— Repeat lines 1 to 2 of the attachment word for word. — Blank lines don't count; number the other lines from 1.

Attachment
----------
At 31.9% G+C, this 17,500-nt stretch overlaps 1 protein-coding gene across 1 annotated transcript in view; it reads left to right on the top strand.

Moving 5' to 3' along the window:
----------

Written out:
At 31.9% G+C, this 17,500-nt stretch overlaps 1 protein-coding gene across 1 annotated transcript in view; it reads left to right on the top strand.

Moving 5' to 3' along the window: